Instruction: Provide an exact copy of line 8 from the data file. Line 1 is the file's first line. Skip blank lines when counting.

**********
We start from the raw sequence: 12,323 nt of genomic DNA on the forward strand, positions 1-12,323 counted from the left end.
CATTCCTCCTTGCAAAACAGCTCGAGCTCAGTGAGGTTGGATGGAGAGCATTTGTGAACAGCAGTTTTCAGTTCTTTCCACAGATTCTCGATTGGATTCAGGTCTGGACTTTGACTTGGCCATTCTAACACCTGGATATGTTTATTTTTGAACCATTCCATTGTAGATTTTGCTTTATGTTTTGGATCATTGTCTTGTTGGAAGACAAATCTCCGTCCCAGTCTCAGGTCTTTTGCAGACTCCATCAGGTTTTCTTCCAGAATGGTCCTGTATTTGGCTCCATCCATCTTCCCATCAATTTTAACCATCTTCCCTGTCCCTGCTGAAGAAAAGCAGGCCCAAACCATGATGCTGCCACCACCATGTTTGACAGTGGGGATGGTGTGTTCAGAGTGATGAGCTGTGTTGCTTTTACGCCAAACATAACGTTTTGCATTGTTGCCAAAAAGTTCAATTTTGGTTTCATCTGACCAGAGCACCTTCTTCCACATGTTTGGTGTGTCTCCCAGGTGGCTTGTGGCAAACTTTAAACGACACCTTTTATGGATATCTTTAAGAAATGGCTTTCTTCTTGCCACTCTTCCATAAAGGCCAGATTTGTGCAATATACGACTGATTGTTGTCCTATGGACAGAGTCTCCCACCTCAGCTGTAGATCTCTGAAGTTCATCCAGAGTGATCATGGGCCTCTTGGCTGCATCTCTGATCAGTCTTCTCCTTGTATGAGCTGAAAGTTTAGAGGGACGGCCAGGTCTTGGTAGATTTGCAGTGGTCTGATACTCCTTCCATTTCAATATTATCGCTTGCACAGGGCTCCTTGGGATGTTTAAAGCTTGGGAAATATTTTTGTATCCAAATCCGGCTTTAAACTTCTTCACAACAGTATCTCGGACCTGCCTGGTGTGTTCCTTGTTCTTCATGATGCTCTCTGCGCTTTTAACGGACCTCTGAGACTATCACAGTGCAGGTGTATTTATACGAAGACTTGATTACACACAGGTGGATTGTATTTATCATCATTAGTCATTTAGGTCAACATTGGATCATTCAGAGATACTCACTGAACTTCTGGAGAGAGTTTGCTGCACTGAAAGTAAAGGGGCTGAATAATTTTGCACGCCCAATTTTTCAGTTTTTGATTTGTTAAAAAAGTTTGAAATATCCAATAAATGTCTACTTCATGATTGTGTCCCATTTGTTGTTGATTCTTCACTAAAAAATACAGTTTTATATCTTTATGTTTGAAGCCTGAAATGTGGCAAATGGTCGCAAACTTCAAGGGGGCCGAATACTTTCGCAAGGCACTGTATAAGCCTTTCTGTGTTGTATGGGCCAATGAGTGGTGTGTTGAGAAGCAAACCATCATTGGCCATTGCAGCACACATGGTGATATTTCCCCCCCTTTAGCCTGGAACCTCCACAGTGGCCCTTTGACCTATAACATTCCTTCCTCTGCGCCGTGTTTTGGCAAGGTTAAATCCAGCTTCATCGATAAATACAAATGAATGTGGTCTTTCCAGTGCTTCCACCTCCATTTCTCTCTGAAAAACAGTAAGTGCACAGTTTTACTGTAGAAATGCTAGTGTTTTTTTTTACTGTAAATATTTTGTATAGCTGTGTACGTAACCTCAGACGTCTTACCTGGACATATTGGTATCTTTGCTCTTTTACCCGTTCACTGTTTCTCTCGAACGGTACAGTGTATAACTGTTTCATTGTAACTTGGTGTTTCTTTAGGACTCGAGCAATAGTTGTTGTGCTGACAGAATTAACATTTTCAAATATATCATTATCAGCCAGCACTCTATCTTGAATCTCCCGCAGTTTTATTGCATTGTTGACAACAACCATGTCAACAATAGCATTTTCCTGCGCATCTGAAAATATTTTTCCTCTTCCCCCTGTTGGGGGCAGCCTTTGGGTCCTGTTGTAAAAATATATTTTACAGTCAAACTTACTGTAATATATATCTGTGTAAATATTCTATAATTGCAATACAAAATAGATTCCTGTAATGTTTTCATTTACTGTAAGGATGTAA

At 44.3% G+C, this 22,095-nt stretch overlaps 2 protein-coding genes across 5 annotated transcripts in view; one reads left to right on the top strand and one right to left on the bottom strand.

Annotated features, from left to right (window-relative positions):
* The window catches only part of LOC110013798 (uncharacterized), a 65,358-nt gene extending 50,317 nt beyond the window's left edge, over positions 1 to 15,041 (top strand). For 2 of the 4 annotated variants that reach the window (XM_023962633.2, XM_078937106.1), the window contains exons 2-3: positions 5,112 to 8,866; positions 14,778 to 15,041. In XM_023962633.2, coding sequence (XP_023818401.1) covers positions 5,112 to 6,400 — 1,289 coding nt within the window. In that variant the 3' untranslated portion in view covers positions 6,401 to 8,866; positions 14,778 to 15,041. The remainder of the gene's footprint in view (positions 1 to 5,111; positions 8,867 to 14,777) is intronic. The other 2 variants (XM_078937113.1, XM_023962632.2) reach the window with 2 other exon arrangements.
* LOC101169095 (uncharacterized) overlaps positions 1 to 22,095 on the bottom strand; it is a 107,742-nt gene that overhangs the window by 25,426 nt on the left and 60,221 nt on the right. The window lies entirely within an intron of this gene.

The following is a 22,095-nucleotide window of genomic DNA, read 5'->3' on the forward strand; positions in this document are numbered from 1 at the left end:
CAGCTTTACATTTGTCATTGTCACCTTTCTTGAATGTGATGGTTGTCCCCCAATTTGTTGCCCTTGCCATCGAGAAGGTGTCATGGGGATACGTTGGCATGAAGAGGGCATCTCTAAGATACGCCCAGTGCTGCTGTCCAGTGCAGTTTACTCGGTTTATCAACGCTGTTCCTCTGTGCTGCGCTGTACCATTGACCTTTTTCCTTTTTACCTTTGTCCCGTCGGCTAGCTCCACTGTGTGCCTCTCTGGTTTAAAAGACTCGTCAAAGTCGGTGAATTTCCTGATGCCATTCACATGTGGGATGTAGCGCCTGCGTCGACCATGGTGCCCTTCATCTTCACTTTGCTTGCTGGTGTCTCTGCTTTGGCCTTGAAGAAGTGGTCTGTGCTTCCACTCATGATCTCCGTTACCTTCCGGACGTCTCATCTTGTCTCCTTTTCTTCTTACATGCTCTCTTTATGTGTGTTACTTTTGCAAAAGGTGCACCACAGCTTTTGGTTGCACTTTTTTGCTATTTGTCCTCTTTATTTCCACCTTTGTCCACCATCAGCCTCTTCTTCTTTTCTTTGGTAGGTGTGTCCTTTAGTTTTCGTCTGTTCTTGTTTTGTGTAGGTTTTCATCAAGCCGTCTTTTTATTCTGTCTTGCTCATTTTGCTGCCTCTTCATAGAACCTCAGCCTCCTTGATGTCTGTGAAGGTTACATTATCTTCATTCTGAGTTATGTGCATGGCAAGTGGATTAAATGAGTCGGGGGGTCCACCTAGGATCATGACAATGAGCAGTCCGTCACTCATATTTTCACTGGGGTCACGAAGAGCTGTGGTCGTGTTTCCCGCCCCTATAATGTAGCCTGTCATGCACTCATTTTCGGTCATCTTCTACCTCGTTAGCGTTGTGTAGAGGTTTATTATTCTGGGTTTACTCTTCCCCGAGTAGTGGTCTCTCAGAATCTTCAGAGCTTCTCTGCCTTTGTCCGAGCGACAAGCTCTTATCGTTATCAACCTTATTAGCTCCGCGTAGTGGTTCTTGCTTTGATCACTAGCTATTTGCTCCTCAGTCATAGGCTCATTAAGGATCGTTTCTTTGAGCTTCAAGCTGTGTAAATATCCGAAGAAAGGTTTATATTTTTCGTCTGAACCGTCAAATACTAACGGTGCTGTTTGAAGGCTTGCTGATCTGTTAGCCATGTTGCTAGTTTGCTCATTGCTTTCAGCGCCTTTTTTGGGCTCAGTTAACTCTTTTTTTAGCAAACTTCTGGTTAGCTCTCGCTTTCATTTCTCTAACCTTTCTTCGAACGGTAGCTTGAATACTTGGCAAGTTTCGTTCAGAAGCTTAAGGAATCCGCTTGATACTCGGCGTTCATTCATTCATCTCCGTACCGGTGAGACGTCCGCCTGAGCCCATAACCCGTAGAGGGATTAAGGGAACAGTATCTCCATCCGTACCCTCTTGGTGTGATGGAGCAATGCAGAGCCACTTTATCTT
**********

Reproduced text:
CAGCTTTACATTTGTCATTGTCACCTTTCTTGAATGTGATGGTTGTCCCCCAATTTGTTGCCCTTGCCATCGAGAAGGTGTCATGGGGATACGTTGGCATGAAGAGGGCATCTCTAAGATACGCCCAGTGCTGCTGTCCAGTGCAGTTTACTCGGTTTATCAACGCTGTTCCTCTGTGCTGCGCTGTACCATTGACCTTTTTCCTTTTTACCTTTGTCCCGTCGGCTAGCTCCACTGTGTGCCTCTCTGGTTTAAAAGACTCGTCAAAGTCGGTGAATTTCCTGATGCCATTCACATGTGGGATGTAGCGCCTGCGTCGACCATGGTGCCCTTCATCTTCACTTTGCTTGCTGGTGTCTCTGCTTTGGCCTTGAAGAAGTGGTCTGTGCTTCCACTCATGATCTCCGTTACCTTCCGGACGTCTCATCTTGTCTCCTTTTCTTCTTACATGCTCTCTTTATGTGTGTTACTTTTGCAAAAGGTGCACCACAGCTTTTGGTTGCACTTTTTTGCTATTTGTCCTCTTTATTTCCACCTTTGTCCACCATCAGCCTCTTCTTCTTTTCTTTGGTAGGTGTGTCCTTTAGTTTTCGTCTGTTCTTGTTTTGTGTAGGTTTTCATCAAGCCGTCTTTTTATTCTGTCTTGCTCATTTTGCTGCCTCTTCATAGAACCTCAGCCTCCTTGATGTCTGTGAAGGTTACATTATCTTCATTCTGAGTTATGTGCATGGCAAGTGGATTAAATGAGTCGGGGGGTCCACCTAGGATCATGACAATGAGCAGTCCGTCACTCATATTTTCACTGGGGTCACGAAGAGCTGTGGTCGTGTTTCCCGCCCCTATAATGTAGCCTGTCATGCACTCATTTTCGGTCATCTTCTACCTCGTTAGCGTTGTGTAGAGGTTTATTATTCTGGGTTTACTCTTCCCCGAGTAGTGGTCTCTCAGAATCTTCAGAGCTTCTCTGCCTTTGTCCGAGCGACAAGCTCTTATCGTTATCAACCTTATTAGCTCCGCGTAGTGGTTCTTGCTTTGATCACTAGCTATTTGCTCCTCAGTCATAGGCTCATTAAGGATCGTTTCTTTGAGCTTCAAGCTGTGTAAATATCCGAAGAAAGGTTTATATTTTTCGTCTGAACCGTCAAATACTAACGGTGCTGTTTGAAGGCTTGCTGATCTGTTAGCCATGTTGCTAGTTTGCTCATTGCTTTCAGCGCCTTTTTTGGGCTCAGTTAACTCTTTTTTTAGCAAACTTCTGGTTAGCTCTCGCTTTCATTTCTCTAACCTTTCTTCGAACGGTAGCTTGAATACTTGGCAAGTTTCGTTCAGAAGCTTAAGGAATCCGCTTGATACTCGGCGTTCATTCATTCATCTCCGTACCGGTGAGACGTCCGCCTGAGCCCATAACCCGTAGAGGGATTAAGGGAACAGTATCTCCATCCGTACCCTCTTGGTGTGATGGAGCAATGCAGAGCCACTTTATCTT